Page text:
Julia Yun-Hsuan Hung - AIMS@JCU

Julia Yun-Hsuan Hung

yunhsuan.hung@my.jcu.edu.au

PhD
College of Science and Engineering

Julia Yun-Hsuan Hung

yunhsuan.hung@my.jcu.edu.au

PhD
College of Science and Engineering
Coral and microbial interaction during the progression of Black Band Disease lesion

Julia grew up in Taiwan, where she found her passion for marine biology. She moved to Australia in 2016 to pursue her MSc in Marine biology and ecology at James Cook University. She has since been engaged in several research projects at James Cook University and ARC Centre of Excellence Coral Reef Studies. During her time working with A/Prof David Bourne, she has developed an interest in the coral microbiome and coral disease. Julia is currently conducting her PhD project under the joint supervision of A/Prof. David Bourne, Prof. David Miller and Dr. Ira Cooke. Her research focuses on investigating the microbial and coral interactions during the progression of Black Band Disease lesions.

Coral and microbial interaction during the progression of Black Band Disease lesion

2021 to 2024

Project Description

This project aims to provide insight into the metabolic and genomic mechanisms of the microbial and coral host that drives Black Band Disease (BBD) progression. Firstly, this project will investigate the molecular mechanism of the cyanobacterium and associated microbial community that facilitates sulfide tolerance at the lesion. In addition, this project will provide insight into the systemic host immune response toward BBD infection by profiling the gene and metabolic expression of host tissues at defined sites away from the progressing lesion front.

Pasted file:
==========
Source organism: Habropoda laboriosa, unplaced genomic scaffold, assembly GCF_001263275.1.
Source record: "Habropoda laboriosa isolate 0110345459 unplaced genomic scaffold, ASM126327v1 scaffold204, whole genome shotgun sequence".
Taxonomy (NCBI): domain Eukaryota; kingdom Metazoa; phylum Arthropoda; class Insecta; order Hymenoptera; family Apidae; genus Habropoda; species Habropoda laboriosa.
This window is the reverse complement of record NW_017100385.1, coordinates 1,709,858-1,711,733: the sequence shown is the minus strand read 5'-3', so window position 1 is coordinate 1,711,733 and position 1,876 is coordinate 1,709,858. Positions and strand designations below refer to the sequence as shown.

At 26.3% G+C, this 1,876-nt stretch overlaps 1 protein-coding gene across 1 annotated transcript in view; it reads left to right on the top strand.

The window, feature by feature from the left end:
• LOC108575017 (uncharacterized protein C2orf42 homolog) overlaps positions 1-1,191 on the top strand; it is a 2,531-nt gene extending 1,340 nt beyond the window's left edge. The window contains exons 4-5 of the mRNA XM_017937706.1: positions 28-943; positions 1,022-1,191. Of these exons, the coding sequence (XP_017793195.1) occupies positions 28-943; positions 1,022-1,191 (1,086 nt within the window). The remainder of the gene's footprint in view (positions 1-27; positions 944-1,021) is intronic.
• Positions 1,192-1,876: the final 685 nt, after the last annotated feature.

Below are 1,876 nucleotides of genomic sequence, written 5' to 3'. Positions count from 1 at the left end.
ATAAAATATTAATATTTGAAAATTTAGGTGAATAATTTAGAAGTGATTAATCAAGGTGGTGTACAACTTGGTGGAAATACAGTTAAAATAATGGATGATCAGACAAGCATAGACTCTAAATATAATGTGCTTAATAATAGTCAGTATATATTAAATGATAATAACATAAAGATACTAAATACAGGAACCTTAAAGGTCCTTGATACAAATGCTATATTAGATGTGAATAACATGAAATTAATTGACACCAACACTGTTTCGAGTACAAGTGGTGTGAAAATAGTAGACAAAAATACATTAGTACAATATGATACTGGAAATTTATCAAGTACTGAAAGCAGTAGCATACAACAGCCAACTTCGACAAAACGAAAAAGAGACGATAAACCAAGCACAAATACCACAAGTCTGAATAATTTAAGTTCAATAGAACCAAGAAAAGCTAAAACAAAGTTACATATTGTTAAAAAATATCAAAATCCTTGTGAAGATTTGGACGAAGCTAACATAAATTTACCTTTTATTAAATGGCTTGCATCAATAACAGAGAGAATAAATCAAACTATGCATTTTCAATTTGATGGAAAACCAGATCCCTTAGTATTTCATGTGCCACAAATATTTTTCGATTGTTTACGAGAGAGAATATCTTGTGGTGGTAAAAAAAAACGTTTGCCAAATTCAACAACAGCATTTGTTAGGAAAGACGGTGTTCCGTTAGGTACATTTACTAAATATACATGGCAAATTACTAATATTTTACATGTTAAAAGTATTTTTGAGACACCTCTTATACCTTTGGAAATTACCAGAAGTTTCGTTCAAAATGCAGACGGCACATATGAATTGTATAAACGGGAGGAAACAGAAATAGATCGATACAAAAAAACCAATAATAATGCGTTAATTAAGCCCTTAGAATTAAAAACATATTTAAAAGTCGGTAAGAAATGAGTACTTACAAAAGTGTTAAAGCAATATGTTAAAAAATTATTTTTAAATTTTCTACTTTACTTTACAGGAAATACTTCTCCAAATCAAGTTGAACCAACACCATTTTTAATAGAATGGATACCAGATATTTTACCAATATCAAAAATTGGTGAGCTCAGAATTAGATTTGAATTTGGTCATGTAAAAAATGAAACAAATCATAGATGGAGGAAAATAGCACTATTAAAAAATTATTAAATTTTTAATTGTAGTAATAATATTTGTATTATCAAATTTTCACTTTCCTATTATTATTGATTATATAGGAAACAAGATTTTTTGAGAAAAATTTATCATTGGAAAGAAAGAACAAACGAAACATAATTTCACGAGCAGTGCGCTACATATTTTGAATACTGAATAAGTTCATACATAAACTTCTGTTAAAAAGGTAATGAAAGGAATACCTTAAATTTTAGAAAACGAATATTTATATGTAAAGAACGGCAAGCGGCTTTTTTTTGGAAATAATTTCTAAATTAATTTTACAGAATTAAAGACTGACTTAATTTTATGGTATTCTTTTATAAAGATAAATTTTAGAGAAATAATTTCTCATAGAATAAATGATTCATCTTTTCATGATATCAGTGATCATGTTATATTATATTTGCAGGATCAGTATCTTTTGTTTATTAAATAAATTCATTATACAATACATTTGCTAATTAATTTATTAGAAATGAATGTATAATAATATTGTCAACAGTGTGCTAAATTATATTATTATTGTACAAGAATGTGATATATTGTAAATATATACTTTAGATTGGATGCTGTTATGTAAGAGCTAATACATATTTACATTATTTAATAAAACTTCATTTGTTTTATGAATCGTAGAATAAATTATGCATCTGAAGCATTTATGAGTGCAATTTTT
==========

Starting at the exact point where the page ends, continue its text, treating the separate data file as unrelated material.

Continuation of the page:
Project Importance

BBD is characterized as a cyanobacteria-dominated microbial mat that migrates across the coral colony killing underlying tissue rapidly and causing significant mortality in coral populations during outbreaks. BBD infection is the result of complex interactions between the causative agents, the host response, and the surrounding environment. The BBD lesion maintains a sulfide-rich and anoxic environment which appears to have a systemic response on the coral host, allowing repeat infections and cumulative impacts measured through greater tissue loss. How these host and microbial factors interact during the onset and progression of BBD and across gradients is poorly understood. Through understanding both microbial and host factors that cause coral disease at the gene and cellular levels, only then can realistic management options for controlling diseases be implemented.

Project Methods

The project will involve ‘omics’ techniques to elucidate the gene expression and metabolic network that drives BBD progression. Specifically, transcriptomics approach will be used to profile the microbial gene expression under the sulfide-rich environment and causing disease virulence. Transcriptomics and metabolomics approaches will be used to characterize the host immune response through experimental disease infection studies.

Project Results

Julia hopes to understand both microbial and host factors in order to underpin BBD aetiology, which is vital for managing disease outbreak in the future. The outcome of this project will empirically confirm the roles of the cyanobacterium and the microbial community associated with BBD. Furthermore, the outcome of this project will provide the novel insight of coral immune response to the BBD infection.

Keywords

Bacteria,
Coral reefs,
Corals,
Disease,
Ecology,
Genetics,
Interaction,
Microbial,
Microbiology,
Molecular techniques

Supervised By:

David Bourne (AIMS)

Ira Cooke (JCU)

David Bourne (JCU)

David Miller (JCU)